Beautiful musician Dana Barrett (Sigourney Weaver) is stunned to find an entirely new world inside her refrigerator, but when Venkman, always chasing women, shows up, Dana's apartment is clean. The Ghostbusters continue with their activities, eventually becoming very famous, and are joined by a fourth 'buster, Winston Zeddemore (Ernie Hudson). They attractive enough attention that an arrogant EPA agent (William Atherton) threatens to close them down.

But Dana's problems wildly escalate, and she is possessed by the spirit of "the Gate Keeper," a representative of an evil Sumerian spirit. Her nerdy neighbor Louis (Rick Moranis) is chased and then inhabited by a dog-like demon, turning him into "the Key Master." When they get together, the demonic Gozer appears, taking over the top of Dana's building, and threatening the world with supernatural destruction.

So who ya gonna call?

Although Ghostbusters looks like the cast was hand-picked, Aykroyd, a big fan of ghost-busting comedy-team movies, originally intended for the movie to star just him and John Belushi, but the latter's death in 1982 obviously precluded that. When Reitman became involved, he asked Ramis to work with Aykroyd on rewriting the script, and Ramis included a role for himself. Moranis' role was written for John Candy, and Hudson's for Eddie Murphy.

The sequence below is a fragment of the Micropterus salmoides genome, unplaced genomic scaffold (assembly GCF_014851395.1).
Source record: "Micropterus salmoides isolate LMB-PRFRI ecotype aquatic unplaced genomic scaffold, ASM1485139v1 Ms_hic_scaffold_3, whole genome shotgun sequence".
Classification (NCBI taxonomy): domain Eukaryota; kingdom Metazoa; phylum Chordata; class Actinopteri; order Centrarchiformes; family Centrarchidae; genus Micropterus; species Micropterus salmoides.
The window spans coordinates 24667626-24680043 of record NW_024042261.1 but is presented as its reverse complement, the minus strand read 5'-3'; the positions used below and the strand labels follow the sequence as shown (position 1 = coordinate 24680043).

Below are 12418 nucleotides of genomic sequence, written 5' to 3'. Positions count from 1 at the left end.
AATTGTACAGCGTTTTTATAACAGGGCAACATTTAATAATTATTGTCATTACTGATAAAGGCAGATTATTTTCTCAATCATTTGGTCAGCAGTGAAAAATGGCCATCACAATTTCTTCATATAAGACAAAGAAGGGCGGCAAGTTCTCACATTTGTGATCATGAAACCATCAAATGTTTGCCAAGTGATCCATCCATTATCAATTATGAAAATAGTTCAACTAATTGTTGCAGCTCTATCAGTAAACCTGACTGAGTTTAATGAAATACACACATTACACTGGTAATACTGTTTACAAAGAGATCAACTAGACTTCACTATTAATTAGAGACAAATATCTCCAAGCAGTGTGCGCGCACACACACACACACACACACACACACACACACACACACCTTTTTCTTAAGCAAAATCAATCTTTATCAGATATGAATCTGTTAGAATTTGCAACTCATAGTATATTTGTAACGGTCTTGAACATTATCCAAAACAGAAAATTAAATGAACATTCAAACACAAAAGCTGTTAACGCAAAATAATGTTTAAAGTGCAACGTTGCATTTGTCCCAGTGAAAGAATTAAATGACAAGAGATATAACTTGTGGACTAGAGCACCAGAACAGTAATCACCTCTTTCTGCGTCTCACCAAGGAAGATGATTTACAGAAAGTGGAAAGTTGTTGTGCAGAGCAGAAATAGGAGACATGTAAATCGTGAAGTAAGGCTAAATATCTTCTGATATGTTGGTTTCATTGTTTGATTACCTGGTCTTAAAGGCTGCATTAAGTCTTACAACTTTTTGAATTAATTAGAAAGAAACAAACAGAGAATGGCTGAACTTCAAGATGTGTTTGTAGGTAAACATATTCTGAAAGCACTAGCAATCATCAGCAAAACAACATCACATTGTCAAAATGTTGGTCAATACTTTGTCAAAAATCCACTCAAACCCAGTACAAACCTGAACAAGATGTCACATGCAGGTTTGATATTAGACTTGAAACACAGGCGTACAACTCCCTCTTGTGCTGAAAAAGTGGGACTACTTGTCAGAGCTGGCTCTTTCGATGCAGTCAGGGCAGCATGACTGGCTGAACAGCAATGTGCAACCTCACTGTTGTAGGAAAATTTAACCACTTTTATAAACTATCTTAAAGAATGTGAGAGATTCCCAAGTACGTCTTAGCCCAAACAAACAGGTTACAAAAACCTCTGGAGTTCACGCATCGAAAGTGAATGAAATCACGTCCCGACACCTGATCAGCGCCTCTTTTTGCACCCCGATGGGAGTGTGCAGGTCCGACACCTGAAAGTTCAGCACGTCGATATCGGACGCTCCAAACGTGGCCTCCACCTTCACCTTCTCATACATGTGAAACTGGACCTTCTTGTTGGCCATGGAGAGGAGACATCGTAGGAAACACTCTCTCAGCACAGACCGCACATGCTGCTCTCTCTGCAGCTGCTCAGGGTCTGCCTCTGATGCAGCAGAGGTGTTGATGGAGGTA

The script is long on catch phrases -- "he slimed me;" "...a game show host;" "so? she's a dog" -- but not on funny dialog. This, however, is not a drawback since the comedy is mostly situational (though it's not at all like a sitcom) and arises from the characters and their conflict with everything around them. It's really a farce, usually defined as funny characters in a serious situation, much like those Bowery Boys, Abbott & Costello and Martin & Lewis spook comedies that inspired Aykroyd in the first place.